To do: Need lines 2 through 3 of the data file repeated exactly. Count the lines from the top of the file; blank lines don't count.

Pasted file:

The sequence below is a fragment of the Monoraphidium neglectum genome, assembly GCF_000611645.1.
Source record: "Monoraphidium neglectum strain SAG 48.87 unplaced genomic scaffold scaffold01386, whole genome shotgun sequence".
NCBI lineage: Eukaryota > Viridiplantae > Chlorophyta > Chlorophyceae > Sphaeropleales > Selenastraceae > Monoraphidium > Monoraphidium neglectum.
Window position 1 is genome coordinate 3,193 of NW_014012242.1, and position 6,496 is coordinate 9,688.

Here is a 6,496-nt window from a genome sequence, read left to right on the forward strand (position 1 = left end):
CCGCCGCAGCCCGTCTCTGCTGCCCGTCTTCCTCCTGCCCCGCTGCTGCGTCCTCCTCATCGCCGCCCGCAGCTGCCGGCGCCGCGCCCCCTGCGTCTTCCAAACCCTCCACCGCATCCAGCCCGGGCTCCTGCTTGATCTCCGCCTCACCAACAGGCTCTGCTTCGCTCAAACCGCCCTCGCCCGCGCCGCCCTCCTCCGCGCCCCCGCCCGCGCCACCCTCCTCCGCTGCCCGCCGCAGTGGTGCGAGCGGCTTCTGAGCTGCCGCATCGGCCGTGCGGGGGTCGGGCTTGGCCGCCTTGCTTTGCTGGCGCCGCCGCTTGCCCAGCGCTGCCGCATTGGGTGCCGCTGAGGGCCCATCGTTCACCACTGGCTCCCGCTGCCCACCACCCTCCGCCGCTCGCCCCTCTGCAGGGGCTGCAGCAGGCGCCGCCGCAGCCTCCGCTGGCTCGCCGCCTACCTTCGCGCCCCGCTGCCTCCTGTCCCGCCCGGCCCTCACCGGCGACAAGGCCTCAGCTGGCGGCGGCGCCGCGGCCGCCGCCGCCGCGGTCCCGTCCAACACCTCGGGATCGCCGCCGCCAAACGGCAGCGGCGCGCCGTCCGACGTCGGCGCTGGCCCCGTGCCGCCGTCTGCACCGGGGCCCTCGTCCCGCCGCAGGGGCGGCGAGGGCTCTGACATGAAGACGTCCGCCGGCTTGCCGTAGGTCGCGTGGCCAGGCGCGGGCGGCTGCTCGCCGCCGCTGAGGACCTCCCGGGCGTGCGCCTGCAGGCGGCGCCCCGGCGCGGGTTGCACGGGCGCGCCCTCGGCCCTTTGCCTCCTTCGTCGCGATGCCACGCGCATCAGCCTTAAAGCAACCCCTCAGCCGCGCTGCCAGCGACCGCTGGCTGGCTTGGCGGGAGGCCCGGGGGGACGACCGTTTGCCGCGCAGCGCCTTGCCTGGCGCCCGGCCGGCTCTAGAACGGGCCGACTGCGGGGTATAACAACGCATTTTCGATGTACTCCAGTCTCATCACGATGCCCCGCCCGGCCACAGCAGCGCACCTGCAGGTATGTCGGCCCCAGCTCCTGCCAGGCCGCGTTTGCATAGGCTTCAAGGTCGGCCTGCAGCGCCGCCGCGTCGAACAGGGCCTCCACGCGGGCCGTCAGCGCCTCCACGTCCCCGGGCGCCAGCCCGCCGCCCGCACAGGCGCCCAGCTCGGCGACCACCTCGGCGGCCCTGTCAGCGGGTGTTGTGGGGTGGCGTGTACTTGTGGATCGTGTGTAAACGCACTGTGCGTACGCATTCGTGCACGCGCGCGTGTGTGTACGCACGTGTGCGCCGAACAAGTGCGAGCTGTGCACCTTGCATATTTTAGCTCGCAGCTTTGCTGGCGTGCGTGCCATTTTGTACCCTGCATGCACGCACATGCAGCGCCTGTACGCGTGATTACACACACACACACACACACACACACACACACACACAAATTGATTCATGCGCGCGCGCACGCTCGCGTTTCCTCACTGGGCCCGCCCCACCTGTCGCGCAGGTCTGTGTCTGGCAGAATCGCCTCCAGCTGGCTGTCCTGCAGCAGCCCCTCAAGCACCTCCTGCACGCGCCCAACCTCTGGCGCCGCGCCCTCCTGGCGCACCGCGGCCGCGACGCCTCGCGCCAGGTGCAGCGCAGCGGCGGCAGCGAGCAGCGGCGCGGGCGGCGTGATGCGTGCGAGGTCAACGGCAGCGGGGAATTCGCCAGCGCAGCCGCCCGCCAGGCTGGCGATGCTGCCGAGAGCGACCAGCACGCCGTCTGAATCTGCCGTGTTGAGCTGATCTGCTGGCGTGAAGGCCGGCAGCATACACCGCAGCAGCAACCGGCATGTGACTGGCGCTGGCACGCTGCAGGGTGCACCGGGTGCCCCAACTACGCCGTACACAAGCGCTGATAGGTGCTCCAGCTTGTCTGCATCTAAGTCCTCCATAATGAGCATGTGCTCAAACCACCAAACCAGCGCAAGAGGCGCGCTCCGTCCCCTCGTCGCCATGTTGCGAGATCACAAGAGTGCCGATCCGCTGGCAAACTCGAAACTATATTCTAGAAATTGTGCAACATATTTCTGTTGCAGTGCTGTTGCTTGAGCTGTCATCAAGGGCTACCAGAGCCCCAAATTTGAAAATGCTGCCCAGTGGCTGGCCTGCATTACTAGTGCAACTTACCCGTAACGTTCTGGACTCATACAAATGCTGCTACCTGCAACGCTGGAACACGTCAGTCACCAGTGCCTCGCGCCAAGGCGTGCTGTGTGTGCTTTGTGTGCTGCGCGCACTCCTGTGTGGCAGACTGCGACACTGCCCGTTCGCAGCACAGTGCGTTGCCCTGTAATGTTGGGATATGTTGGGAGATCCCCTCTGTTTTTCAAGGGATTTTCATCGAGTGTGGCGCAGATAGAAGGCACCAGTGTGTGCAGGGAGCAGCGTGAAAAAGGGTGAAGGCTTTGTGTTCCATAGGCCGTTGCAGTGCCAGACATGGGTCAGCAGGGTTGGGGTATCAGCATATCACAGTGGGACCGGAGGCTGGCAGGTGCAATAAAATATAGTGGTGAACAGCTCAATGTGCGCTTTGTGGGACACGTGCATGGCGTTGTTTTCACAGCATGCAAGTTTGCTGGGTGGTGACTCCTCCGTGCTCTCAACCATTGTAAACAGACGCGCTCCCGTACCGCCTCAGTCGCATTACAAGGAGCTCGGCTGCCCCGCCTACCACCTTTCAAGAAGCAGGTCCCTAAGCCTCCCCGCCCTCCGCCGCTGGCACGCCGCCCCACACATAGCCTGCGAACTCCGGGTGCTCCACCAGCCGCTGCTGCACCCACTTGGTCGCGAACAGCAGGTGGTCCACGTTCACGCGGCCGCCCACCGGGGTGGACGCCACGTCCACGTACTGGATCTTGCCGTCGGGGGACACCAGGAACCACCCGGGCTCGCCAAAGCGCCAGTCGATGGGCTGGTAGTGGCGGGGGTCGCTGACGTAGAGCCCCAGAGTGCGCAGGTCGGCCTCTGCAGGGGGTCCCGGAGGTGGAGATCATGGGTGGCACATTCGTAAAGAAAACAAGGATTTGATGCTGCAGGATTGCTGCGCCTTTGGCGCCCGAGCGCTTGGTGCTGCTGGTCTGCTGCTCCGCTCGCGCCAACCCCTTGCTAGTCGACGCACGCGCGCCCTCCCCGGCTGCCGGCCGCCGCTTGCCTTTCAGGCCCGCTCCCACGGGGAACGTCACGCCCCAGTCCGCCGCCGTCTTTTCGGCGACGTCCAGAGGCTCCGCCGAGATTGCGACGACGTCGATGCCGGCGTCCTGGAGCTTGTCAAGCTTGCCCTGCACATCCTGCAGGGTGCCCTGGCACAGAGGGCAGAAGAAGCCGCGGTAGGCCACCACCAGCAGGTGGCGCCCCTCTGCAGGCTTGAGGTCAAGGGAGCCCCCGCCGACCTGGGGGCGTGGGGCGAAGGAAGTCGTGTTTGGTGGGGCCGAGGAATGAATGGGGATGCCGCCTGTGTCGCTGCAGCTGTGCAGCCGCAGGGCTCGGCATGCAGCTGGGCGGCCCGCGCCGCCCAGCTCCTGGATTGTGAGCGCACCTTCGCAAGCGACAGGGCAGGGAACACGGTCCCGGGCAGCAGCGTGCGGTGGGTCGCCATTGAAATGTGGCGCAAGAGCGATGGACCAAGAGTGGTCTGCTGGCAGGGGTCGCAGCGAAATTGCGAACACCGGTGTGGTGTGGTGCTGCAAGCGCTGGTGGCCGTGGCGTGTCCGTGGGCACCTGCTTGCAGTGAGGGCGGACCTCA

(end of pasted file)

Source record: "Monoraphidium neglectum strain SAG 48.87 unplaced genomic scaffold scaffold01386, whole genome shotgun sequence".
NCBI lineage: Eukaryota > Viridiplantae > Chlorophyta > Chlorophyceae > Sphaeropleales > Selenastraceae > Monoraphidium > Monoraphidium neglectum.